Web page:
Microsoft (NASDAQ:MSFT) just announced at its E3 2014 press conference that Rise of the Tomb Raider, the sequel to the 2013 reboot Tomb Raider, will arrive on the Xbox One during the holiday season of 2015.
Rise of the Tomb Raider is being developed by Square Enix's subsidiary Crystal Dynamics, and has not been announced for any other platforms yet. Its predecessor, Tomb Raider, was originally released in 2013 for Sony's (NYSE:SNE) PlayStation 3, Microsoft's Xbox 360, and Windows. Tomb Raider: Definitive Edition, a next-gen remake for the Xbox One and PlayStation 4, was released in January.
The business of Tomb Raider
The Tomb Raider series -- which launched on the Sony PlayStation, Sega Saturn, and the PC in 1996 -- has sold a total of 34.4 million copies over the course of 10 main games:
Robust sales of the first four games led to the release of two feature films, Lara Croft: Tomb Raider (2001) and Lara Croft Tomb Raider: The Cradle of Life (2003) -- two critically hated films that were nonetheless box office hits, grossing a combined $431 million worldwide for Viacom's (NASDAQ:VIA) Paramount Pictures.
But then the law of diminishing returns kicked in, and the series bottomed out with Tomb Raider Chronicles and Tomb Raider: The Angel of Darkness, two games that bombed commercially and critically. The PC versions of Chronicles and Angel of Darkness earned scores of 57% and 49%, respectively, at review aggregator site Metacritic. By comparison, the original game earned a score of 86%.
Core Design, the original developers of Tomb Raider, handled the series until 2006. Crystal Dynamics took over the franchise with Tomb Raider: Legend, a 10th anniversary title that also partially rebooted the series. Meanwhile, Tomb Raider's publisher Eidos was acquired by SCi Entertainment in 2005, then sold again to Square Enix in 2009.
Since 2006, Crystal Dynamics has done an admirable job getting Tomb Raider back on track. Its 2013 reboot was well received across all platforms, with the PC version earning a score of 86% at Metacritic.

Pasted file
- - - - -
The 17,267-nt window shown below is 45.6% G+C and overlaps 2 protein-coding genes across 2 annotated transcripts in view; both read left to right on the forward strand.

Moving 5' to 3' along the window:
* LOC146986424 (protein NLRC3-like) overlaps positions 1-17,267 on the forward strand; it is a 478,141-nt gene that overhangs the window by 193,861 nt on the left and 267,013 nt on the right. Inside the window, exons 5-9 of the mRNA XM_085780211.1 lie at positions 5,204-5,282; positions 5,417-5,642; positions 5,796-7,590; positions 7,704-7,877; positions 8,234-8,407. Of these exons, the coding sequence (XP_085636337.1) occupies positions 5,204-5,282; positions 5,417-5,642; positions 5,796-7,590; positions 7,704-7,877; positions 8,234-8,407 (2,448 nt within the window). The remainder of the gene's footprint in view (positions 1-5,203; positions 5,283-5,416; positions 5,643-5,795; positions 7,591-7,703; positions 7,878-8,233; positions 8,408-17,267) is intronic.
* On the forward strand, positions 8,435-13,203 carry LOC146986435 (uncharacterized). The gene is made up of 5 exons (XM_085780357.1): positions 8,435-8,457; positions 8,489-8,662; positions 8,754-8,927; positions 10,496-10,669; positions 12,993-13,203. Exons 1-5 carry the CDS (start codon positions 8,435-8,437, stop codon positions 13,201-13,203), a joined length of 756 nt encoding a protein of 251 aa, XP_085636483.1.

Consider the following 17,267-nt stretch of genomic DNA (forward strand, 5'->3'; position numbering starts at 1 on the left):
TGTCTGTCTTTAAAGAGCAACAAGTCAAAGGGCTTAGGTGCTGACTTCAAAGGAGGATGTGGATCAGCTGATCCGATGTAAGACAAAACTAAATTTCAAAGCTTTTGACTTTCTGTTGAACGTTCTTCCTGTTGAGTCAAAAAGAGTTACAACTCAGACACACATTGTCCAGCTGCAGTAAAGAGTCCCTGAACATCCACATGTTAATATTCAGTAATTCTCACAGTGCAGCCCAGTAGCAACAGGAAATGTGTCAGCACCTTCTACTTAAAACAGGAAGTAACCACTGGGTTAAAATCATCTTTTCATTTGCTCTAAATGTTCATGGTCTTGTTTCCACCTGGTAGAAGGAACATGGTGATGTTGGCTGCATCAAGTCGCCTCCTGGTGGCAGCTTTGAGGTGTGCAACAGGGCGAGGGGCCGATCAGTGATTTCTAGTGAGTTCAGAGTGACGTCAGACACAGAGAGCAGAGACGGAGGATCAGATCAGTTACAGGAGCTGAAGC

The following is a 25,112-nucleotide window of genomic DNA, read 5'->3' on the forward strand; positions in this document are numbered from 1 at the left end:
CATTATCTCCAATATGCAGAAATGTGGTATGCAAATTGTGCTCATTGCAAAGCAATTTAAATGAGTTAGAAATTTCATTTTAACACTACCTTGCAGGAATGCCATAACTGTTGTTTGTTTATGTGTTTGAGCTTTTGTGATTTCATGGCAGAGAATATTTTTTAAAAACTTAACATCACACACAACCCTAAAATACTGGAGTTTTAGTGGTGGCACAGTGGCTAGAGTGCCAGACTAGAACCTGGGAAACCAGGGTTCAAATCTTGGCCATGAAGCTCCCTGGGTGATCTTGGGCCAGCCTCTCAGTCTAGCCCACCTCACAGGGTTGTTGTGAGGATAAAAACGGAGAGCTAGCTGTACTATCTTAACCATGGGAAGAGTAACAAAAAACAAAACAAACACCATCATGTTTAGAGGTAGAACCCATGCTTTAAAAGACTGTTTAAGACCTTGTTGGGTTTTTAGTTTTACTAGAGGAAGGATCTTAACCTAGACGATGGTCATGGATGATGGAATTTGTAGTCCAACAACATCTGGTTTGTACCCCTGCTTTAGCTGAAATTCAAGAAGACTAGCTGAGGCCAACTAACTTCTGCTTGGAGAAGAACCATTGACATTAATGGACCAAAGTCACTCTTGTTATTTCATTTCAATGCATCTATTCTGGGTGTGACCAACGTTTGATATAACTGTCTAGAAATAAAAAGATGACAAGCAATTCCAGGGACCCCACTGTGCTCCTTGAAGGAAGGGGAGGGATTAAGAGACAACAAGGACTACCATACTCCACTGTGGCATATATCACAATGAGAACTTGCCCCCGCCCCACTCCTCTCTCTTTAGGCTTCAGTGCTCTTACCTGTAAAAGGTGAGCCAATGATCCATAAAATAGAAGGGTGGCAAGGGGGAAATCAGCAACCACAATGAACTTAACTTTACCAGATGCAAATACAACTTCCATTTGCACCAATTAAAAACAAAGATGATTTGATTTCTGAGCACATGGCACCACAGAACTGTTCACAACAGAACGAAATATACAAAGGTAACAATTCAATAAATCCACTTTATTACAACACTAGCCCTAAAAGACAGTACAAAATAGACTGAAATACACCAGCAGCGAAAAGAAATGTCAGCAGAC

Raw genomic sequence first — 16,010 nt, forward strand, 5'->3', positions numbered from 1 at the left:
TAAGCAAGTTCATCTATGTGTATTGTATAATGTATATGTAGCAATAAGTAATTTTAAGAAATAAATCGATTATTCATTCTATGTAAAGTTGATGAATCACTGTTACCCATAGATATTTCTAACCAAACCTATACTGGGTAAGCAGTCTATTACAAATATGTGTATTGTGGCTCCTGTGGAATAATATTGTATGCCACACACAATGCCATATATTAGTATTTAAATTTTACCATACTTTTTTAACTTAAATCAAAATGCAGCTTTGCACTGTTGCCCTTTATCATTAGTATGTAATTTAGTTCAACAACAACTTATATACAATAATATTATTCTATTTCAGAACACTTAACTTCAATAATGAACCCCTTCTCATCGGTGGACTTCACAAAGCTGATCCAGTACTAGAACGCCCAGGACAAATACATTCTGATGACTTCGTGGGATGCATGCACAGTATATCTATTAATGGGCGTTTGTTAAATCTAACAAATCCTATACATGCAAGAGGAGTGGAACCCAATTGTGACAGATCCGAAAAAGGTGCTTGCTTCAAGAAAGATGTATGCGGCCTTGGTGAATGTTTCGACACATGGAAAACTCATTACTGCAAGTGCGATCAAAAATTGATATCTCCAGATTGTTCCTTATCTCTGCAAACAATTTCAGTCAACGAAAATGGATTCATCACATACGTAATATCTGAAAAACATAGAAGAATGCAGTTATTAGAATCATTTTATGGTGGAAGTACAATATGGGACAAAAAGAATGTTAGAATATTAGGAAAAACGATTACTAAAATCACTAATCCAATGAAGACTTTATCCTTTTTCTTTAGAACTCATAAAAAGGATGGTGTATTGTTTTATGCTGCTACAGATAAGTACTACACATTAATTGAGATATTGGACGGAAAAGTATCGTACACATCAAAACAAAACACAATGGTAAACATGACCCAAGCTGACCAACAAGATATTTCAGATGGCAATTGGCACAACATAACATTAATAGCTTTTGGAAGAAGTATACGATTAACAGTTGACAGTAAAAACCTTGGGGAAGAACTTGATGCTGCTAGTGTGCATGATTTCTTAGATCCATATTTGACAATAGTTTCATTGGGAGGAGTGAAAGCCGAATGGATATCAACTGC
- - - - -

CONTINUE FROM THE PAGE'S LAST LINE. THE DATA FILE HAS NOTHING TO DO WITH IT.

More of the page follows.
Reinventing a heroine for a new era
Yet sales and critical response only account for half of Tomb Raider's story.
Back in the 1990s, Lara Croft was widely regarded as gaming's first female superstar and one of the industry's first sex symbols. Lara Croft currently holds six Guinness World Records, including that of "the most recognized female video game character" in the world. She also became the unofficial mascot of Sony's original PlayStation, which helped the console solidify an edgier and more mature image than Nintendo's (NASDAQOTH:NTDOY) N64 -- a perception that has stuck until today.
However, the new Lara that emerged in 2013 was radically different from her predecessor. The original Lara was brash, fearless, and effortlessly took down wolves and tigers with dual pistols. Her personality was primarily defined by cocky one-liners delivered in a British accent. In other words, Angelina Jolie's film portrayal of Lara Croft was actually a surprisingly accurate depiction of her video game counterpart.
The new Lara, on the other hand, is much younger and less confident than the original version. She is portrayed as a timid, inexperienced young woman who evolves into a warrior by surviving brutal experiences. The new version also swaps out her revealing shorts for more practical cargo pants, and replaces her buxom features with more realistic proportions.
In other words, Crystal Dynamics cleverly recreated Lara Croft for a new generation accustomed to more realistic heroines like Katniss Everdeen from The Hunger Games.
The Foolish takeaway
The new Tomb Raider games could also serve as the foundation for a whole new franchise in comics, toys, and films. Dark Horse Comics launched a new Tomb Raider comic book series in February, which fills in the gaps between the end of the first game and the beginning of Rise of the Tomb Raider. MGM has also been developing a film reboot based on the new games.
In closing, Rise of the Tomb Raider probably won't generate Call of Duty-like sales for Square Enix, but it's not intended to. If Rise of the Tomb Raider is as well received critically and commercially as its predecessor, it could help the 18-year-old franchise win over a new generation of fans, and help Lady Lara retain her title as the most famous video game heroine in the world.
Leo Sun has no position in any stocks mentioned. The Motley Fool owns shares of Microsoft. Try any of our Foolish newsletter services free for 30 days. We Fools may not all hold the same opinions, but we all believe that considering a diverse range of insights makes us better investors. The Motley Fool has a disclosure policy.